As the trace overhead is almost negligible, tracepoints can be kept in an application as it is tested on the target embedded system and even in production, allowing the Tracealyzer tool to generate performance metrics in the production codebase as well. This is tremendously useful for regular system testing and allows the same codebase to be used to ensure that the application is both functionally correct and performant, with only minimal changes.


Using Tracealyzer and LTTng to capture performance metrics in a Python application provides invaluable analysis of the implementation of an algorithm.

The minimal overhead of this approach means the instrumentation of the code can be retained for use on a target embedded system. This enables more monitoring of the target application and boosts the analysis of interactions with other applications and the operating system as well. For example, there may be another process or thread that pre-empts the target application and impacts performance. The combination of Tracealyzer and LTTng can identify the causes of such anomalies, and this allows developers to refine the implementation to guard against further problems.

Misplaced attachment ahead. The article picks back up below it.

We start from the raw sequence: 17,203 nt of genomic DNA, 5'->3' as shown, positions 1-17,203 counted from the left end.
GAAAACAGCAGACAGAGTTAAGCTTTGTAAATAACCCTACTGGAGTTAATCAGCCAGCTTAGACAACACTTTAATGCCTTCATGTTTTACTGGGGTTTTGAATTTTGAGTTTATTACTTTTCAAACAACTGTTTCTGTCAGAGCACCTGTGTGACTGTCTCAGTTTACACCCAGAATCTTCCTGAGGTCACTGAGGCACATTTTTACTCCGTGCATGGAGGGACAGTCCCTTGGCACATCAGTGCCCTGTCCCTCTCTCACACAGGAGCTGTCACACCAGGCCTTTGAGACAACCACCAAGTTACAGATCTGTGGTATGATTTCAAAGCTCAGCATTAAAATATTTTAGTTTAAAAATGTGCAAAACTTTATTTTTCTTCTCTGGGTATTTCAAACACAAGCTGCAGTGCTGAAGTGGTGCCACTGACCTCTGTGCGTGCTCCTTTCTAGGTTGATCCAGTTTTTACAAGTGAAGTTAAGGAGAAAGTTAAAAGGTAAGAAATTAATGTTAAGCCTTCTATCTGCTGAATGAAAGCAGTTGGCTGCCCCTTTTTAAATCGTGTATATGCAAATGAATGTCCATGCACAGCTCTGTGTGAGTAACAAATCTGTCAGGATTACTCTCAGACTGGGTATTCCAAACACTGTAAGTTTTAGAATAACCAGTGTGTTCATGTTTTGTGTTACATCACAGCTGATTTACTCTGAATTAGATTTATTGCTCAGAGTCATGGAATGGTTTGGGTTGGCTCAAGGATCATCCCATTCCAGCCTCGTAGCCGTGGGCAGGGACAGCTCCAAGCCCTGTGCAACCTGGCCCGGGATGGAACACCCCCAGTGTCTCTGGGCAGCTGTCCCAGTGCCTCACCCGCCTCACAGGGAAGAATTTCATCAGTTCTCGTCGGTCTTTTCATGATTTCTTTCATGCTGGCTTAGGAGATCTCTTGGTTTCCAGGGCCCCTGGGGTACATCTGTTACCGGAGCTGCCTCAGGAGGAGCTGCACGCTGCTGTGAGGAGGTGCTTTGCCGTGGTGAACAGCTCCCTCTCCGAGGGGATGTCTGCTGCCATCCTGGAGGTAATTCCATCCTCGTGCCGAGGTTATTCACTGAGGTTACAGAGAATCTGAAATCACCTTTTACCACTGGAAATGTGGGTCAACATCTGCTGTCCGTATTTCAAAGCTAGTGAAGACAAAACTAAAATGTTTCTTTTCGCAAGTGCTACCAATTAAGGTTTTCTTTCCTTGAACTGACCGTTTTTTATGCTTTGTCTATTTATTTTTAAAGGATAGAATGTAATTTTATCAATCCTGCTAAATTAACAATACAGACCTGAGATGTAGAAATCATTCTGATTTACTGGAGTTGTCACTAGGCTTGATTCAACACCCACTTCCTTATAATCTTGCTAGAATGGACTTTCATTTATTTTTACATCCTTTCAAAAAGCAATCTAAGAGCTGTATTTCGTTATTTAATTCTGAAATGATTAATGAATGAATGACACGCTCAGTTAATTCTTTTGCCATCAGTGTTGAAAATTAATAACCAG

While the example implementation of the Fibonacci sequence is relatively innocuous, it highlights a key characteristic of the Python language that can inform the development of more complex implementations.

This example also shows the value of using separate modules in the design. Using trace, developers can measure and validate the performance of the key core functions in these modules without significant overhead, before expanding into a full system implementation. This can help to demonstrate that an application is functionally correct and performant with minimal changes in the target environment.

For details on how to install the necessary software package, visit LTTng’s website here.



MAB Labs founder, Mohammed Billoo, is an embedded software consultant with over 12 years of experience in embedded software across a multitude of domains, including Defense, Space, and Commercial. He is an avid blogger and contributor to the open-source community. Mohammed is also an Adjunct Professor of Electrical Engineering at The Cooper Union.